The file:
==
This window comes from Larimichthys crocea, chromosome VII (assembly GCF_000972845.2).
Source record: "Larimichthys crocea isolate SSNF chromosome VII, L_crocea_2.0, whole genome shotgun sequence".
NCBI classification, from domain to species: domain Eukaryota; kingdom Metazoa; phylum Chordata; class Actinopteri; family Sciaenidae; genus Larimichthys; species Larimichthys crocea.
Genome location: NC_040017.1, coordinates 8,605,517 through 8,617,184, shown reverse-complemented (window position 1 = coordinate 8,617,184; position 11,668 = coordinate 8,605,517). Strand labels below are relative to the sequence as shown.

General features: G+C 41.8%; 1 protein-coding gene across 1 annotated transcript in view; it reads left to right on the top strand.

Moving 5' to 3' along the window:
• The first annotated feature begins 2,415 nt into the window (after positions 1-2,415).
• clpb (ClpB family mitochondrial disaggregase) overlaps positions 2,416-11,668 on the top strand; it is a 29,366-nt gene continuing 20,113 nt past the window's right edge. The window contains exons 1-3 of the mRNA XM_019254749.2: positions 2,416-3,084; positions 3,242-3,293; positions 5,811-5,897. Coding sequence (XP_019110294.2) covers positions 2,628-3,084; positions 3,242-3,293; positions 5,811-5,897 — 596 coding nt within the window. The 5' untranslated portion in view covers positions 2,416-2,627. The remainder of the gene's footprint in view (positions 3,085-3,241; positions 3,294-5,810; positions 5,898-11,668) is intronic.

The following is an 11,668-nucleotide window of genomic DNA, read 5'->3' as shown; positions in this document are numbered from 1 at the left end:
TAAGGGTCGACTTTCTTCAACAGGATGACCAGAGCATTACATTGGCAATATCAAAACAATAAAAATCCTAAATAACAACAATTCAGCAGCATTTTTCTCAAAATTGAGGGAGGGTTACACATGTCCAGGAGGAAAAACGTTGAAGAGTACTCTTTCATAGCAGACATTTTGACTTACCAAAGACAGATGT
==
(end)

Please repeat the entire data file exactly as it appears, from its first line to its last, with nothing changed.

This window comes from Larimichthys crocea, chromosome VII (assembly GCF_000972845.2).
Source record: "Larimichthys crocea isolate SSNF chromosome VII, L_crocea_2.0, whole genome shotgun sequence".
NCBI classification, from domain to species: domain Eukaryota; kingdom Metazoa; phylum Chordata; class Actinopteri; family Sciaenidae; genus Larimichthys; species Larimichthys crocea.
Genome location: NC_040017.1, coordinates 8,605,517 through 8,617,184, shown reverse-complemented (window position 1 = coordinate 8,617,184; position 11,668 = coordinate 8,605,517). Strand labels below are relative to the sequence as shown.

General features: G+C 41.8%; 1 protein-coding gene across 1 annotated transcript in view; it reads left to right on the top strand.

Moving 5' to 3' along the window:
• The first annotated feature begins 2,415 nt into the window (after positions 1-2,415).
• clpb (ClpB family mitochondrial disaggregase) overlaps positions 2,416-11,668 on the top strand; it is a 29,366-nt gene continuing 20,113 nt past the window's right edge. The window contains exons 1-3 of the mRNA XM_019254749.2: positions 2,416-3,084; positions 3,242-3,293; positions 5,811-5,897. Coding sequence (XP_019110294.2) covers positions 2,628-3,084; positions 3,242-3,293; positions 5,811-5,897 — 596 coding nt within the window. The 5' untranslated portion in view covers positions 2,416-2,627. The remainder of the gene's footprint in view (positions 3,085-3,241; positions 3,294-5,810; positions 5,898-11,668) is intronic.

The following is an 11,668-nucleotide window of genomic DNA, read 5'->3' as shown; positions in this document are numbered from 1 at the left end:
TAAGGGTCGACTTTCTTCAACAGGATGACCAGAGCATTACATTGGCAATATCAAAACAATAAAAATCCTAAATAACAACAATTCAGCAGCATTTTTCTCAAAATTGAGGGAGGGTTACACATGTCCAGGAGGAAAAACGTTGAAGAGTACTCTTTCATAGCAGACATTTTGACTTACCAAAGACAGATGT